VTT Technical Research Centre of Finland Ltd is currently working on 3D food printing technologies that will allow them, in the long run, to develop high-tech vending machines providing customised healthy and nutritious snacks.
Combining expertise in food, material science in 3D printing technology, VTT has started testing starch and cellulose-based materials for 3D printed food prototypes. Moreover, scientists are working on the printability of protein concentrates of both plant and dairy origin.
“However, a great deal of work is needed in order to proceed to industrial-scale production. Equipment needs to be developed in addition to materials. Such equipment could be developed for domestic 3D food printing as well as vending machines,” said Nesli Sözer, Principal Scientist at VTT.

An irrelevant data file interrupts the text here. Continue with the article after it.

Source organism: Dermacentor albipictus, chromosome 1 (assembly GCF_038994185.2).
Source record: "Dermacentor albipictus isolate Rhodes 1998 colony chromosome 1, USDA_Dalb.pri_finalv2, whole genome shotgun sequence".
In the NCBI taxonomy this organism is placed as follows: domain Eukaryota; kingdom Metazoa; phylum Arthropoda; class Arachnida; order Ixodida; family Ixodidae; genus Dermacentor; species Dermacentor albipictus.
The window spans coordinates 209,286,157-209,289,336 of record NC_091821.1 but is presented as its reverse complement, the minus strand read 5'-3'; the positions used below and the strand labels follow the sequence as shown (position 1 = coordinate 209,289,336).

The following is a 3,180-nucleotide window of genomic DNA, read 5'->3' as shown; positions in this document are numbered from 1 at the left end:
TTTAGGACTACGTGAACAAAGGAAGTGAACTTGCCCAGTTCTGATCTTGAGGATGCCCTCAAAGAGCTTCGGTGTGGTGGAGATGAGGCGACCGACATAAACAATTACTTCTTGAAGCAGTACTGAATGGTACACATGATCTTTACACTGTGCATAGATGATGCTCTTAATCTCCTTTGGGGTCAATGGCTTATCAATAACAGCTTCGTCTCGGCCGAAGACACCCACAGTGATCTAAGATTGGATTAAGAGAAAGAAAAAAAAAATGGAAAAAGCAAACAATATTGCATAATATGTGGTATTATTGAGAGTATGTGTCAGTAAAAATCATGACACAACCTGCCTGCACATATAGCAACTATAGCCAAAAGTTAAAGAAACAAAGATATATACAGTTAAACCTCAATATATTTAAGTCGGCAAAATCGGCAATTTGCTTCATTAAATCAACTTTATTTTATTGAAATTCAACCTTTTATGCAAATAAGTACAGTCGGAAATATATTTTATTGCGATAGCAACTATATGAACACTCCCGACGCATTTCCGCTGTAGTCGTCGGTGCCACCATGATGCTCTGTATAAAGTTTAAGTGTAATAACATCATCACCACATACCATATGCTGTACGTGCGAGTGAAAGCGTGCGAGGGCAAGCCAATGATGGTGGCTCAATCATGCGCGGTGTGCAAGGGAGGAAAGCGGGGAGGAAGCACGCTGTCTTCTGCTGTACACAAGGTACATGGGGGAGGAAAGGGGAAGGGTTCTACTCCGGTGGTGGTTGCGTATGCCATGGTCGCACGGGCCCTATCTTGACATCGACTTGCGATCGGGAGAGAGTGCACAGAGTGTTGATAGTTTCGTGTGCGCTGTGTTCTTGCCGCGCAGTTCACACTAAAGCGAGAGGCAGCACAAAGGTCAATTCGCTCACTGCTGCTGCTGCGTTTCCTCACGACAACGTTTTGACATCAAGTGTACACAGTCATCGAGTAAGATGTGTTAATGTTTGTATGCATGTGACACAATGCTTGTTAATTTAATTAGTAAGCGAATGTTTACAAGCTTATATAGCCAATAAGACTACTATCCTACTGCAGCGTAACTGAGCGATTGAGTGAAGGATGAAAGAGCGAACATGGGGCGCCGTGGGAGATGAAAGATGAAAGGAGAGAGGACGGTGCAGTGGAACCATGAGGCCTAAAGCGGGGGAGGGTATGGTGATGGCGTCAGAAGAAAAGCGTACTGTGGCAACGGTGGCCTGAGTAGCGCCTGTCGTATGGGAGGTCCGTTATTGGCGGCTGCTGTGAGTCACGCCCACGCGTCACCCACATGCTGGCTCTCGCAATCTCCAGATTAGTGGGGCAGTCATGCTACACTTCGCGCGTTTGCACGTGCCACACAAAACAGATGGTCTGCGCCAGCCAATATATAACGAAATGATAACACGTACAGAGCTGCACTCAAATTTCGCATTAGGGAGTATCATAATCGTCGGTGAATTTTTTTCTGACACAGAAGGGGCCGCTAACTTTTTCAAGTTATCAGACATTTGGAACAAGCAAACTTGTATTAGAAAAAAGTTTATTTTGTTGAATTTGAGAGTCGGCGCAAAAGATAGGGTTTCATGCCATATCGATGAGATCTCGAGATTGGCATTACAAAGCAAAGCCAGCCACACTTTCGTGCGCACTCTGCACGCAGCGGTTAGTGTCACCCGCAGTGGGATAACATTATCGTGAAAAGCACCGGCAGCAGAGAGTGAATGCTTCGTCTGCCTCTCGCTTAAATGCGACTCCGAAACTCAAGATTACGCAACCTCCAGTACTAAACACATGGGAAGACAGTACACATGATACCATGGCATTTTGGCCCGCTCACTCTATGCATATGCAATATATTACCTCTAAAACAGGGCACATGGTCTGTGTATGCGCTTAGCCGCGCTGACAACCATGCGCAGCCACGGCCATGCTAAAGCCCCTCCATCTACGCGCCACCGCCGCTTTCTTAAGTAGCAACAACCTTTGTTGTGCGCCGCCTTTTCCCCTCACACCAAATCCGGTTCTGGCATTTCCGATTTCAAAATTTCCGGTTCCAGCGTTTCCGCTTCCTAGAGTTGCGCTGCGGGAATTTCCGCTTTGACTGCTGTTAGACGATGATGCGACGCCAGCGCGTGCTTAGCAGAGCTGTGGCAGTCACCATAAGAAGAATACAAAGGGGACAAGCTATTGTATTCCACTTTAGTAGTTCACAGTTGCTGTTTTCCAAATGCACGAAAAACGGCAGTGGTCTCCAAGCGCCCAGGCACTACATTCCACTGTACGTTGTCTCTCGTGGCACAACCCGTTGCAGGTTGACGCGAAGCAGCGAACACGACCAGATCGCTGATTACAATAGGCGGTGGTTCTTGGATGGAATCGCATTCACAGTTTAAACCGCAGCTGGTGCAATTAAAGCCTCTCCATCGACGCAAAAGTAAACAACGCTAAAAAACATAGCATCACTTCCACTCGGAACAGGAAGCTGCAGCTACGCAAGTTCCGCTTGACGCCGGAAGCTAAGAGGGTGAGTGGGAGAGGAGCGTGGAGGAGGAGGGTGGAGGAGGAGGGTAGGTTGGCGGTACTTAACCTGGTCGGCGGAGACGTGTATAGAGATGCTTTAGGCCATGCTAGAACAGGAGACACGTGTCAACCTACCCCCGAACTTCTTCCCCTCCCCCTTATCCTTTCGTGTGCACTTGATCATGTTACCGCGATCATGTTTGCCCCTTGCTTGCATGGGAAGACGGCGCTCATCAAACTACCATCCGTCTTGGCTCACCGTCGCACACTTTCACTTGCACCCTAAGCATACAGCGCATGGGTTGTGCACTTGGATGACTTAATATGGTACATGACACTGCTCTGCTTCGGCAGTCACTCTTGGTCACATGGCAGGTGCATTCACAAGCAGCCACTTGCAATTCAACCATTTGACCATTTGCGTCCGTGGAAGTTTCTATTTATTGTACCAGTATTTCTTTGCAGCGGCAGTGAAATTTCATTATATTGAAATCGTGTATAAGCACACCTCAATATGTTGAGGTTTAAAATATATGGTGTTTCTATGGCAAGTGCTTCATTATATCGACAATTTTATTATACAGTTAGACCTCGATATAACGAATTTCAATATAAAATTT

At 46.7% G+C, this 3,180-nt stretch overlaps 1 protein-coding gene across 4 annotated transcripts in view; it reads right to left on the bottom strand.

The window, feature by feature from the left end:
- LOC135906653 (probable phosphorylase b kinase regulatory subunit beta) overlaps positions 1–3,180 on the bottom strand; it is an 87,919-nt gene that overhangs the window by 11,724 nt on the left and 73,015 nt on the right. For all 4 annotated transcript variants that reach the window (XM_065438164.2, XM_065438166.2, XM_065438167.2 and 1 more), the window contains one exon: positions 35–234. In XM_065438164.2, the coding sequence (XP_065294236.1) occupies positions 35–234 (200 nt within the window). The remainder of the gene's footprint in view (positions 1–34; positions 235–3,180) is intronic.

As texture is apparently a very important driver of the perception of taste for many foods, 3D printing would easily enable to manufacture food with various distinctive textures, from crispy to soft, thanks to its layer by layer production approach. Therefore, VTT collaborated with the Aalto University on a project focused on 3D printed multi-textural food structures in a techno-economically feasible and sustainable way. Their aim is to create new ingredient mixtures that are suitable for 3D printing processes.
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